The vector:
Given the limitations of the control strategies based on the plant and the virus discussed above, it is clear that the Certification Scheme must be supplemented by effective control of the vector(s) of GLRaV-3, both within the scheme itself as well as by producers using certified vines. To gain more insight into aspects of virus spread by the vectors, the following studies, all funded by Winetech, have been or are currently being conducted:

  • Epidemiology of Grapevine Leafroll Disease (Prof. G. Pietersen, Citrus Research International, formerly at ARC-PPRI),
  • Studies on the biology of Pl. ficus, (Dr. V.Walton, Stellenbosch University, formerly ARC-Infruitec/Nietvoorbij).
  • Biological control of Pl. ficus (Dr. V.Walton, Stellenbosch University),
  • Control of Pl ficus by degree-day and pheromone trap monitoring (Dr. V.Walton, Stellenbosch University),.
  • Transmission properties of GLRaV-3 by Pl. ficus (Dr. K. Krüger, University of Pretoria, formerly ARC-PPRI),
  • Identification of local vectors of GLRaV-3 (Dr. K. Krüger, University of Pretoria), and
  • Control of ants in vineyards (Me. P. Addisson, ARC- Infruitec/Nietvoorbij).
  • Detection of grapevine leafroll in rootstocks (Mr. G.G.F. Kasdorf, ARC-PPRI)

The adult vine mealybug stage is relatively sessile and even the mobile crawlers (first instars) can only move relatively short distances using their own motility. However, viruliferous (virus-carrying) mealybugs may be dispersed over longer distances by wind, implements, laborers, birds and ants tending them. While the relative importance of the different dispersal mechanisms in transmitting Leafroll disease is not known, some studies have yielded indirect evidence for some dispersal mechanisms in vineyards in Spain, Australia, New Zealand and the USA. This is crucial information necessary to control the disease, as different dispersal mechanisms require different methods of control. For example, if dispersal of viruliferous mealybugs by wind is important, then establishing effective wind barriers between infected and healthy vineyards will have a significant effect in preventing the spread of the disease.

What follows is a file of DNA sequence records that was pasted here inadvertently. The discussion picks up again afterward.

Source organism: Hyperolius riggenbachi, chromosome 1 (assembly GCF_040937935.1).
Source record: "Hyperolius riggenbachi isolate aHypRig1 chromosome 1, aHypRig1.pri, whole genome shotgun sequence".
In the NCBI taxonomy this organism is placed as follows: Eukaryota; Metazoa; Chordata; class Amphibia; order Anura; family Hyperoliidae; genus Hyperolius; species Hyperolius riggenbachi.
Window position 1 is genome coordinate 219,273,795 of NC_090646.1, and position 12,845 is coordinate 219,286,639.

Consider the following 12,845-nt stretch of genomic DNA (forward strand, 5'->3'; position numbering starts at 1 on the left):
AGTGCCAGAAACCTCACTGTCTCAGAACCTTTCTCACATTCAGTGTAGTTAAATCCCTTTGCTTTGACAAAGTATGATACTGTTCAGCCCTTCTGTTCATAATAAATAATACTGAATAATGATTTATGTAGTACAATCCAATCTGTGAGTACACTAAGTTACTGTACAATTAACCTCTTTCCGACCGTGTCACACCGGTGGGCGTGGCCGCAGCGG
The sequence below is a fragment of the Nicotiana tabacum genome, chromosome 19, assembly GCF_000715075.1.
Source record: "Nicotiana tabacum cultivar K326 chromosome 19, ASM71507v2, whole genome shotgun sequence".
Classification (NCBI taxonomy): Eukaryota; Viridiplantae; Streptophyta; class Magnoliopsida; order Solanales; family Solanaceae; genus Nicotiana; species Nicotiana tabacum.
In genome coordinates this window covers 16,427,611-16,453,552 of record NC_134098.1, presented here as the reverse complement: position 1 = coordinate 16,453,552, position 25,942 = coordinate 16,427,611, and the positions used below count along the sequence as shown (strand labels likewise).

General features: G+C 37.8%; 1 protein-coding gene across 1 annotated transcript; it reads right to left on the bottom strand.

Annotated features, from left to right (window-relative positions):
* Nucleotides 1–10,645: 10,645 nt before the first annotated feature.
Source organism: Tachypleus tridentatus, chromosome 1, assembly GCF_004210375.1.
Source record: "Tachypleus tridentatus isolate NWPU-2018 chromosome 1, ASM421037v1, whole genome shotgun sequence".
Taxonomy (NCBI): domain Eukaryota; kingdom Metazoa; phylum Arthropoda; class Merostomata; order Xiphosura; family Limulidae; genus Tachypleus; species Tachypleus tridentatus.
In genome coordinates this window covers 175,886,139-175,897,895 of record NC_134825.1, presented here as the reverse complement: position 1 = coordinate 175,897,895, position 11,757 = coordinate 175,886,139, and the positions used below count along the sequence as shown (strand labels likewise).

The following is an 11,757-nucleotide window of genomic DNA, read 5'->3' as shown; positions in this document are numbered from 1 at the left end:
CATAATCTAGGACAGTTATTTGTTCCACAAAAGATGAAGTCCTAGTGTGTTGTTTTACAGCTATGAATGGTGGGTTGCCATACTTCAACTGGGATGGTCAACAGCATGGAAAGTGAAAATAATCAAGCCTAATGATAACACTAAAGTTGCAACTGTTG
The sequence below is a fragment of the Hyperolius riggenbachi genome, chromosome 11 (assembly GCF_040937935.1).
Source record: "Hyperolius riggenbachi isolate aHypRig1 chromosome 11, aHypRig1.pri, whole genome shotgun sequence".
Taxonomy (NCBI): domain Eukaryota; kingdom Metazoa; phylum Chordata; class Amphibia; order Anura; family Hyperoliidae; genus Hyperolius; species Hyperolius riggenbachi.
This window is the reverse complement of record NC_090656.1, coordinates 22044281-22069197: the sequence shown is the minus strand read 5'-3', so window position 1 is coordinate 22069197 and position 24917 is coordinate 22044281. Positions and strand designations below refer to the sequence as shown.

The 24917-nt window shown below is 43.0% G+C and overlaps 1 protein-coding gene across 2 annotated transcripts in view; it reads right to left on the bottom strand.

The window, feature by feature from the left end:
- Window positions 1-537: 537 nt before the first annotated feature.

Mechanisms of Leafroll spread in South Africa